Africans have always used beads to embellish the everyday and the unique objects in their lives. Egg shell, seeds, bone and ivory were used before glass beads began to be imported from India over 2,000 years ago. It wasn't until the early 1800's, however, when imported European glass beads were traded in huge quantites that the art of beadwork really took off.
In the Bristol collections we have a range of objects decorated with beads from across many African countries. However the largest group of material comes from the tribal groups in and around South Africa. Much of the beadwork from the Zulu, Xhosa, Ndebele and Sotha peoples was collected during the late 19th and 20th centuries, with a few pieces from more recent makers highlighting the contemporary issues of AIDS and its effects on local communities.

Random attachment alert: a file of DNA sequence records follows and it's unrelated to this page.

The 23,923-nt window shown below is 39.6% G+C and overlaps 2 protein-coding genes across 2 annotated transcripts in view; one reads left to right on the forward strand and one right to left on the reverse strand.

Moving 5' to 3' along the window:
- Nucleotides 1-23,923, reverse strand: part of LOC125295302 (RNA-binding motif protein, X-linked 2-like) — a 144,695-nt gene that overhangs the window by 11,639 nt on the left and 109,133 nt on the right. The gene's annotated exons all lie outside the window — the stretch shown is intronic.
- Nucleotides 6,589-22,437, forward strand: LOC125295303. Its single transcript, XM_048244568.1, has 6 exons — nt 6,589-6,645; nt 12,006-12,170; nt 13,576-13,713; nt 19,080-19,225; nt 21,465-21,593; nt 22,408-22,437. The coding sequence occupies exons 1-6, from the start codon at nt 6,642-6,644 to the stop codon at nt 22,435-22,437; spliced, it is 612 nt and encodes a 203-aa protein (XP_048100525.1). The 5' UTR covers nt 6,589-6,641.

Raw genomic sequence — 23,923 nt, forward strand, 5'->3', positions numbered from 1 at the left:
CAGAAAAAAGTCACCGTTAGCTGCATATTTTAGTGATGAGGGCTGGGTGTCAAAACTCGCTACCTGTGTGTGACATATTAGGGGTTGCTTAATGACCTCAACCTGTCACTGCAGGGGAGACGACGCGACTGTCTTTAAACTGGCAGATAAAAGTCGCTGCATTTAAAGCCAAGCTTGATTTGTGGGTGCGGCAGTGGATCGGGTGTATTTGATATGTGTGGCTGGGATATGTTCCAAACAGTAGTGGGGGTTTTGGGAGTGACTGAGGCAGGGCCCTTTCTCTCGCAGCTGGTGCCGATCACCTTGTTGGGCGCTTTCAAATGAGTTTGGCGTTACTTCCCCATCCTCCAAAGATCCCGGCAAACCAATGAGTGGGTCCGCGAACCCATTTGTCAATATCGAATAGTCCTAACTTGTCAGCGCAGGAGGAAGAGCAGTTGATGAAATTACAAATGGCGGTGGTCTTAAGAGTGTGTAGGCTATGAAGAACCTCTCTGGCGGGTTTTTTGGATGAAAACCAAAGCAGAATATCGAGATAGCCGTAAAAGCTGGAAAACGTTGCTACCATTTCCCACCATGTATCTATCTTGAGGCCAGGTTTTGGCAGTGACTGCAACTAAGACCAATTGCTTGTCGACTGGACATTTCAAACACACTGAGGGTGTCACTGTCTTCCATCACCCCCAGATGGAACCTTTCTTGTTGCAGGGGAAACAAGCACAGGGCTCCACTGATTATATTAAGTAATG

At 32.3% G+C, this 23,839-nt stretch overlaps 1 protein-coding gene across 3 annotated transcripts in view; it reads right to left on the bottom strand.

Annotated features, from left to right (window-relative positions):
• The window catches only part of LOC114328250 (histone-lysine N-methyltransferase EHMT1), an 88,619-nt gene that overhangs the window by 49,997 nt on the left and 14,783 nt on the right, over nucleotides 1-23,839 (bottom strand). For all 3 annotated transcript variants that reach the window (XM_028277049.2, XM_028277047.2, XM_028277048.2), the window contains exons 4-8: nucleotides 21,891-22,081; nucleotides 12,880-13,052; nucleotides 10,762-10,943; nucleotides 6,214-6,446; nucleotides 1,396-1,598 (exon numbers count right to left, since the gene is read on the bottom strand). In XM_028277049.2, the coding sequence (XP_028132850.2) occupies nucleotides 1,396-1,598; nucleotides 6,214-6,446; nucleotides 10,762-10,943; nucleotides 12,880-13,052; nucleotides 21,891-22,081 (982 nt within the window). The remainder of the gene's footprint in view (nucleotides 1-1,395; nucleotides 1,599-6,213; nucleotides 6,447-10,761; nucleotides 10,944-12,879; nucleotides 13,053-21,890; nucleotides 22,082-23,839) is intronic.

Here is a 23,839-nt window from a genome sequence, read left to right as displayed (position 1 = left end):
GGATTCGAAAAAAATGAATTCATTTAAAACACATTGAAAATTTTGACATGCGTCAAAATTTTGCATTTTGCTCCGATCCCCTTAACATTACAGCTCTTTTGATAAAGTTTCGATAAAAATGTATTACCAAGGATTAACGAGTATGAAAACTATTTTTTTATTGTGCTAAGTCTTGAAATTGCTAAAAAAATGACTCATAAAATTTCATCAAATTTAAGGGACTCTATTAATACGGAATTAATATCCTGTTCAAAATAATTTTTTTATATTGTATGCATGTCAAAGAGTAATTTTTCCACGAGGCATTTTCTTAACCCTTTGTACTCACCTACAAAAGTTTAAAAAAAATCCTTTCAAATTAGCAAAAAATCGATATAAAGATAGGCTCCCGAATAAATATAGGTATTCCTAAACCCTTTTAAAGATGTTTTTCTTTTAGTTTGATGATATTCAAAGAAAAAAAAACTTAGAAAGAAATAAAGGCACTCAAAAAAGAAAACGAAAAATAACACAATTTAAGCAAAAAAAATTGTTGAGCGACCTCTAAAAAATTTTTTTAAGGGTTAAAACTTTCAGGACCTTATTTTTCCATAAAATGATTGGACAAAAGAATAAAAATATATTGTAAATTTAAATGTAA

The colour, style and patterns in beadwork can be used to convey messages about the maker or its owner. They can be messages to a loved one, they can tell you if a woman is married or has a child, they can mark you out as a great warrior or leader. Today they are still worn in large quantities to show your staus or wealth or they can be hung in art galleries displaying their beauty and technical skill.
IMAGE: hand painted glass slide of the wife of a South African Chief, 1905.